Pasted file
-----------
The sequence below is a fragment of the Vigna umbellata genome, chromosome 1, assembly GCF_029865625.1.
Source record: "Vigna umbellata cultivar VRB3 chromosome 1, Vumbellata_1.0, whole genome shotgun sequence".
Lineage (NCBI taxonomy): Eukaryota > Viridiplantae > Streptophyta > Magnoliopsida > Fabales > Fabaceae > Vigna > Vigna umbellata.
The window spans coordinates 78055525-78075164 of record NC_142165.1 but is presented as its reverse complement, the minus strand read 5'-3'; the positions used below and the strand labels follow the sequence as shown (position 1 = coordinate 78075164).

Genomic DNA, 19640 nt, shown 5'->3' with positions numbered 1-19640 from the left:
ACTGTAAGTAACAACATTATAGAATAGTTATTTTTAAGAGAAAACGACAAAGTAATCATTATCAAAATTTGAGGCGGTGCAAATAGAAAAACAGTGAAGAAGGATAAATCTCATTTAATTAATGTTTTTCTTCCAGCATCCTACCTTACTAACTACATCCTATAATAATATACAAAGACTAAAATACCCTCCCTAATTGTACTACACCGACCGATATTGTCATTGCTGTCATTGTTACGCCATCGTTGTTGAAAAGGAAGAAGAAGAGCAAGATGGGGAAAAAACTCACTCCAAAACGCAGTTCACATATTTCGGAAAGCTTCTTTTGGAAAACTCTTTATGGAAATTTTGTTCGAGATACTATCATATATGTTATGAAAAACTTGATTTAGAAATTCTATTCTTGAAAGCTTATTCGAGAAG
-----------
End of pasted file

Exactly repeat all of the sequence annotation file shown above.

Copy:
The sequence below is a fragment of the Vigna umbellata genome, chromosome 1, assembly GCF_029865625.1.
Source record: "Vigna umbellata cultivar VRB3 chromosome 1, Vumbellata_1.0, whole genome shotgun sequence".
Lineage (NCBI taxonomy): Eukaryota > Viridiplantae > Streptophyta > Magnoliopsida > Fabales > Fabaceae > Vigna > Vigna umbellata.
The window spans coordinates 78055525-78075164 of record NC_142165.1 but is presented as its reverse complement, the minus strand read 5'-3'; the positions used below and the strand labels follow the sequence as shown (position 1 = coordinate 78075164).

Genomic DNA, 19640 nt, shown 5'->3' with positions numbered 1-19640 from the left:
ACTGTAAGTAACAACATTATAGAATAGTTATTTTTAAGAGAAAACGACAAAGTAATCATTATCAAAATTTGAGGCGGTGCAAATAGAAAAACAGTGAAGAAGGATAAATCTCATTTAATTAATGTTTTTCTTCCAGCATCCTACCTTACTAACTACATCCTATAATAATATACAAAGACTAAAATACCCTCCCTAATTGTACTACACCGACCGATATTGTCATTGCTGTCATTGTTACGCCATCGTTGTTGAAAAGGAAGAAGAAGAGCAAGATGGGGAAAAAACTCACTCCAAAACGCAGTTCACATATTTCGGAAAGCTTCTTTTGGAAAACTCTTTATGGAAATTTTGTTCGAGATACTATCATATATGTTATGAAAAACTTGATTTAGAAATTCTATTCTTGAAAGCTTATTCGAGAAG